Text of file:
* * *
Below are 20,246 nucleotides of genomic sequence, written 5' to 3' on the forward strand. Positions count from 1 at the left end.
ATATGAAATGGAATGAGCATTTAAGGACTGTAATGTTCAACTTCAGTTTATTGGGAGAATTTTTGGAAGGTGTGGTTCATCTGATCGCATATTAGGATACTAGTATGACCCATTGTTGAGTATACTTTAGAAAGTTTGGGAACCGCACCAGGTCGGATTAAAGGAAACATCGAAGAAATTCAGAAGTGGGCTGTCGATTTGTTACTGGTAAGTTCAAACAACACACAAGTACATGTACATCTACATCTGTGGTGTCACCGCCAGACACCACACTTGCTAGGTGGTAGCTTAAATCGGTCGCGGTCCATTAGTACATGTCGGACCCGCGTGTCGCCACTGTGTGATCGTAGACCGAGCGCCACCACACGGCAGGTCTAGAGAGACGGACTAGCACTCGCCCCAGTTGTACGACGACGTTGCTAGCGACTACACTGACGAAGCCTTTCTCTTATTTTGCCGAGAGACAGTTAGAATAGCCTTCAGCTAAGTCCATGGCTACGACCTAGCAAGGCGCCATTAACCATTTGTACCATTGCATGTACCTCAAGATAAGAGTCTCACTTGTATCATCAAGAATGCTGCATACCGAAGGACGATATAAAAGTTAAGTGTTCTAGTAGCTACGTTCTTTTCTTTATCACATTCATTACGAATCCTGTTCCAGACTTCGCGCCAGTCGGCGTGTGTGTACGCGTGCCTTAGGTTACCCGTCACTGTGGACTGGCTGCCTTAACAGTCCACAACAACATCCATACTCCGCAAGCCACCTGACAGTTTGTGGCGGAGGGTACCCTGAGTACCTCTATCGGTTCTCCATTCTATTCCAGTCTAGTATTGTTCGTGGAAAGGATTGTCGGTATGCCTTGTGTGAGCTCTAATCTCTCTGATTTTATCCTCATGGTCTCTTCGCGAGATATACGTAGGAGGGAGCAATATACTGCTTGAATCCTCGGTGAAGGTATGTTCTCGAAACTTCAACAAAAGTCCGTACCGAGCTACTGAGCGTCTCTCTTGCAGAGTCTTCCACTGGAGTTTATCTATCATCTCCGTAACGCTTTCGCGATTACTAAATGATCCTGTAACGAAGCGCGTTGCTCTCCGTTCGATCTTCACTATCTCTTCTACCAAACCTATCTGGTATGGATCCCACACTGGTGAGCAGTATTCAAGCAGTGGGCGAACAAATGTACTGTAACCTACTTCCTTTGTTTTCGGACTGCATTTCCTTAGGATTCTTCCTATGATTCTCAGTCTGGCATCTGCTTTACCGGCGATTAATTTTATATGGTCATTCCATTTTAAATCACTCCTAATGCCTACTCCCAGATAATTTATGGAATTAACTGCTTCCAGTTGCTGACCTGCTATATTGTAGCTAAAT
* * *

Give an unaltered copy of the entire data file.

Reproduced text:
Below are 20,246 nucleotides of genomic sequence, written 5' to 3' on the forward strand. Positions count from 1 at the left end.
ATATGAAATGGAATGAGCATTTAAGGACTGTAATGTTCAACTTCAGTTTATTGGGAGAATTTTTGGAAGGTGTGGTTCATCTGATCGCATATTAGGATACTAGTATGACCCATTGTTGAGTATACTTTAGAAAGTTTGGGAACCGCACCAGGTCGGATTAAAGGAAACATCGAAGAAATTCAGAAGTGGGCTGTCGATTTGTTACTGGTAAGTTCAAACAACACACAAGTACATGTACATCTACATCTGTGGTGTCACCGCCAGACACCACACTTGCTAGGTGGTAGCTTAAATCGGTCGCGGTCCATTAGTACATGTCGGACCCGCGTGTCGCCACTGTGTGATCGTAGACCGAGCGCCACCACACGGCAGGTCTAGAGAGACGGACTAGCACTCGCCCCAGTTGTACGACGACGTTGCTAGCGACTACACTGACGAAGCCTTTCTCTTATTTTGCCGAGAGACAGTTAGAATAGCCTTCAGCTAAGTCCATGGCTACGACCTAGCAAGGCGCCATTAACCATTTGTACCATTGCATGTACCTCAAGATAAGAGTCTCACTTGTATCATCAAGAATGCTGCATACCGAAGGACGATATAAAAGTTAAGTGTTCTAGTAGCTACGTTCTTTTCTTTATCACATTCATTACGAATCCTGTTCCAGACTTCGCGCCAGTCGGCGTGTGTGTACGCGTGCCTTAGGTTACCCGTCACTGTGGACTGGCTGCCTTAACAGTCCACAACAACATCCATACTCCGCAAGCCACCTGACAGTTTGTGGCGGAGGGTACCCTGAGTACCTCTATCGGTTCTCCATTCTATTCCAGTCTAGTATTGTTCGTGGAAAGGATTGTCGGTATGCCTTGTGTGAGCTCTAATCTCTCTGATTTTATCCTCATGGTCTCTTCGCGAGATATACGTAGGAGGGAGCAATATACTGCTTGAATCCTCGGTGAAGGTATGTTCTCGAAACTTCAACAAAAGTCCGTACCGAGCTACTGAGCGTCTCTCTTGCAGAGTCTTCCACTGGAGTTTATCTATCATCTCCGTAACGCTTTCGCGATTACTAAATGATCCTGTAACGAAGCGCGTTGCTCTCCGTTCGATCTTCACTATCTCTTCTACCAAACCTATCTGGTATGGATCCCACACTGGTGAGCAGTATTCAAGCAGTGGGCGAACAAATGTACTGTAACCTACTTCCTTTGTTTTCGGACTGCATTTCCTTAGGATTCTTCCTATGATTCTCAGTCTGGCATCTGCTTTACCGGCGATTAATTTTATATGGTCATTCCATTTTAAATCACTCCTAATGCCTACTCCCAGATAATTTATGGAATTAACTGCTTCCAGTTGCTGACCTGCTATATTGTAGCTAAAT